An admittedly autobiographical piece about an incurable womanizer, "Jack the Dog" is cursed by a total lack of perspective on the title character's obsessive behavior. Highly personal nature of the low-budgeter indicates a continued life on the fest circuit, but lukewarm response at Sundance suggests steep road ahead in any commercial arena.
An admittedly autobiographical piece by Bobby Roth about an incurable womanizer, “Jack the Dog” is fatally cursed by a total lack of perspective on the title character’s obsessive behavior exhibited by either the hump-happy human canine or the filmmaker. Highly personal nature of the digitally shot low-budgeter indicates a continued life on the fest circuit, but lukewarm response at Sundance suggests steep road ahead in any commercial arena.
As demonstrated by practitioners from Moliere and Lubitsch to Warren Beatty and Woody Allen, compulsive seduction is usually best dramatized in comic terms. Roth seems to recognize that his surrogate has all the requisite neuroses — domineering mother complex, Peter Pan syndrome, inability to commit or be faithful, no self-control — to warrant a certain degree of humorous ridicule. Unfortunately, he doesn’t have the chops as a comic writer, or the cast, to pull off this approach, nor does he view Jack’s increasingly tiresome and repetitive shenanigans from any artistic remove; a frantic, disorderly life is served up in entirely undigested, unmediated form, evincing a frustrating absence of a point of view on the part of its creator.
“So many babes, so little time,” would fit very nicely as Jack’s lament, as the good-looking photographer (Nestor Carbonell) recounts his attempt to change his philandering ways by marrying Faith (Barbara Williams) and having a son, Sam. Frustrated upon realizing that fatherhood translates into less sex, he soon reverts to his old ways, starting a downward spiral that leads to divorce and a bitter custody battle that, to his delight, results in Sam (Andrew J. Ferchland) remaining with him in L.A. when Faith moves to London and remarries.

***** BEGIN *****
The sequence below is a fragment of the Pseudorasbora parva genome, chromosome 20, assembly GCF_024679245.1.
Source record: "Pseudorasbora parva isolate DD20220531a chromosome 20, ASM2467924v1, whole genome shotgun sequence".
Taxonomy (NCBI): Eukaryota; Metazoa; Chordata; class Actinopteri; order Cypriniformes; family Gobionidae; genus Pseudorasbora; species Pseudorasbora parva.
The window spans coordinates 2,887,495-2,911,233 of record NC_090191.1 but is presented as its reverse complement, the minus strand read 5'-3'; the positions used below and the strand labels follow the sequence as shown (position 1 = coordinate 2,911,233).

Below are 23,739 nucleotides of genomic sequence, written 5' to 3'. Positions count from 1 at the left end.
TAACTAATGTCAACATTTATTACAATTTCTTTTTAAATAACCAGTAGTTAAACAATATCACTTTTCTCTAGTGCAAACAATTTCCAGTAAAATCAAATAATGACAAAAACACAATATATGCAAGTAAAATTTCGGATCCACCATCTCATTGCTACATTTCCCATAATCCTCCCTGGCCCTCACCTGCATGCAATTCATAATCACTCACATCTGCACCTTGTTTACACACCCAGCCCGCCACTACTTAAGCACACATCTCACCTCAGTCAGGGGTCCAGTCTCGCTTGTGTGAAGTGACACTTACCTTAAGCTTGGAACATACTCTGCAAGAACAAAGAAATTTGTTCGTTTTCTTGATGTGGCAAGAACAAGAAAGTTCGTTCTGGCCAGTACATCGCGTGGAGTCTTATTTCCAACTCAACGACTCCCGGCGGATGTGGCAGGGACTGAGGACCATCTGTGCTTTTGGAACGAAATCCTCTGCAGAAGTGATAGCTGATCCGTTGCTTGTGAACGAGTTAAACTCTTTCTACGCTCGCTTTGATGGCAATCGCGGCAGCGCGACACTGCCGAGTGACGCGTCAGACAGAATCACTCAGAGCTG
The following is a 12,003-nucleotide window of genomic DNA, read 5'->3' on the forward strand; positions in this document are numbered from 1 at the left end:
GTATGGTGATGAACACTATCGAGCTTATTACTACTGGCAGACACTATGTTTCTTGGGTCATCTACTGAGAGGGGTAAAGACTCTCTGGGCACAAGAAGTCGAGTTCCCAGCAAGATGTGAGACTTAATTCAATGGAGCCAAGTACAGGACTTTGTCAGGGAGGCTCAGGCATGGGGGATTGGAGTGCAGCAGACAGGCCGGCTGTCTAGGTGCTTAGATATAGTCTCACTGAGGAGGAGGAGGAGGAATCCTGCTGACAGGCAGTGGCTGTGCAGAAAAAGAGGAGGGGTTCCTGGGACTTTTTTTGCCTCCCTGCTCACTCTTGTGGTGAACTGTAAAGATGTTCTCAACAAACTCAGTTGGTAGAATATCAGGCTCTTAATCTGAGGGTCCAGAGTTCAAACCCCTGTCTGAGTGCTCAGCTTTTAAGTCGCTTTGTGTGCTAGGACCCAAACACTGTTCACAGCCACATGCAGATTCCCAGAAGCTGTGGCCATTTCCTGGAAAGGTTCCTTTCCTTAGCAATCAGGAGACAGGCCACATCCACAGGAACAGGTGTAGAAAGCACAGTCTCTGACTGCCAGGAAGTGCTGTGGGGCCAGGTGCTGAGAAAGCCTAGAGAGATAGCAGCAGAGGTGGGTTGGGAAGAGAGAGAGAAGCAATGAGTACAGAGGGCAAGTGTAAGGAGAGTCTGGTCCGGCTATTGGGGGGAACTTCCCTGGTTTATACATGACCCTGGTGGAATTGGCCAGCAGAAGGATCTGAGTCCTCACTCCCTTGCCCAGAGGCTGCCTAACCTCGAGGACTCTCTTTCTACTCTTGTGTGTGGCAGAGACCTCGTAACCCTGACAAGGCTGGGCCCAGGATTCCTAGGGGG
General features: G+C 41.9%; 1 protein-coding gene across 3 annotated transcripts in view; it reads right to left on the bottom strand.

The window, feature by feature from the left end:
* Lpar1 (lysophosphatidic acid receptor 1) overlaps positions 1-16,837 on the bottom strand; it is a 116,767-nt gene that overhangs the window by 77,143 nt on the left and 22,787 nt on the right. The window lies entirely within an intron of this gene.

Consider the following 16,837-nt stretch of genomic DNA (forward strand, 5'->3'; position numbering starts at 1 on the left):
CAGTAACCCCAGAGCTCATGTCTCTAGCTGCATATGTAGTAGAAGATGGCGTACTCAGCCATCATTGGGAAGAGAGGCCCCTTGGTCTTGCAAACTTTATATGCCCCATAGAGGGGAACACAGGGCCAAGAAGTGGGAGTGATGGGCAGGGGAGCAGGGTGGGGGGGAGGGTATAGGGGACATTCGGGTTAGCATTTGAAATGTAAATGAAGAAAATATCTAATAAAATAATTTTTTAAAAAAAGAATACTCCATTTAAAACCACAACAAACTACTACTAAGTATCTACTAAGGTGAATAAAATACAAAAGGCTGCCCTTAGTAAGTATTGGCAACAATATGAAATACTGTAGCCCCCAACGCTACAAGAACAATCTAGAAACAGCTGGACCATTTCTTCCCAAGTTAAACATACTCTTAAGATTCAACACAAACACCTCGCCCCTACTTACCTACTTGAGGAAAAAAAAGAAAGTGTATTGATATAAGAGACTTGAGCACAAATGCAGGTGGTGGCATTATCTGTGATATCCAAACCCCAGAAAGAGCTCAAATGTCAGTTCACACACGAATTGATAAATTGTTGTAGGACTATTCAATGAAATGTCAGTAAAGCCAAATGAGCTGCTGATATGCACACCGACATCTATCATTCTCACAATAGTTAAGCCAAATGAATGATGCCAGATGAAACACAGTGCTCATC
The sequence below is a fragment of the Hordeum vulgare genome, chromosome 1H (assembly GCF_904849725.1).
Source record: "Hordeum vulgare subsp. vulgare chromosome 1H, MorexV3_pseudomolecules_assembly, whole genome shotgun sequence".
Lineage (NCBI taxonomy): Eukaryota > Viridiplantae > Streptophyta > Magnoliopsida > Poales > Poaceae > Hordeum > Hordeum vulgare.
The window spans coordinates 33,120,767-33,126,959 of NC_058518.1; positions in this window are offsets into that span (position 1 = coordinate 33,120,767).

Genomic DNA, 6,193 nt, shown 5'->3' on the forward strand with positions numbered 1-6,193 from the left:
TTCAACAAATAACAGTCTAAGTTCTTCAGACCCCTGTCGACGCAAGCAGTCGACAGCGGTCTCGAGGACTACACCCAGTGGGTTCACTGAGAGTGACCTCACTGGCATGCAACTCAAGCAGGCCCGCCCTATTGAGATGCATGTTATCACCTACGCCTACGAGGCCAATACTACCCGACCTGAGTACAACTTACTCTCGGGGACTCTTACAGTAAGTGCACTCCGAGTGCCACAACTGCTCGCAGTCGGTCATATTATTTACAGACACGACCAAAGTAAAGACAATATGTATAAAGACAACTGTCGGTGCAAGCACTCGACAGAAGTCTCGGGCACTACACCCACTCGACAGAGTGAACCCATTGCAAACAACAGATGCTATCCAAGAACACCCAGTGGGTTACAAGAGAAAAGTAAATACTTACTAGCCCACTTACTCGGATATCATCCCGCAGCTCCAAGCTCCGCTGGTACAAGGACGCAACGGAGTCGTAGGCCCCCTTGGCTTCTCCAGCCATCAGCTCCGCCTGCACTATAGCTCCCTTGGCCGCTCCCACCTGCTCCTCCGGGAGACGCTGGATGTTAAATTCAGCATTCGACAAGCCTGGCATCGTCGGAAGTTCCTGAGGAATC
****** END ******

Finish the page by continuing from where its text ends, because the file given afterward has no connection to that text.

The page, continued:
As Jack plows through countless women (mostly quite young and sexy, which helps pass the time) while juggling chauffeuring and cooking duties for his son and trying to keep his career afloat, he never advances a step in regard to self-awareness; his idea of reflection is to admit, “I found myself going through life utterly befuddled by the actions of women.” For someone completely addicted to the opposite sex, this is pretty feeble, and it certainly doesn’t give the film any weight. If he’s not going to grow up, it would seem that he should just relax and enjoy his hedonistic nature rather than keep struggling with it.
Because both Jack and Faith are unsympathetic (she is painted as an all-out bitch), even the most agonizing family issues regarding Sam’s fate and emotional well-being convey little pain. The generally flat attempts at comedy reach an embarrassing nadir when, after Jack’s mother dies, Dad takes Sam coffin shopping.
Tale, which lurches along with little sense of pacing or time elapsed, has plenty of niggling problems: Why does Jack, otherwise so devoted to very young women, marry someone noticeably older? Why was an actor cast as the son who looks so radically unlike those playing the parents? Why is Jurgen Prochnow, as Faith’s new hubby, made to look so ridiculous with bleached blond hair? Couldn’t a single interesting line have been given to the Tony Roberts-like sounding-board character who listens to Jack’s woes at a booth at El Coyote?
Performances, from the handsome Carbonell (TV’s “Suddenly Susan”) to those of Williams as the rhinoceros-hided wife and the many actresses in for literally quickies, are energetic but no more illuminating than the dialogue as to the inner life of their characters.
Visual quality of the picture, which was shot on digital video and transferred to widescreen 35mm, is adequate but no more. The decidedly unerotic sex scenes are of the vigorously R-rated variety.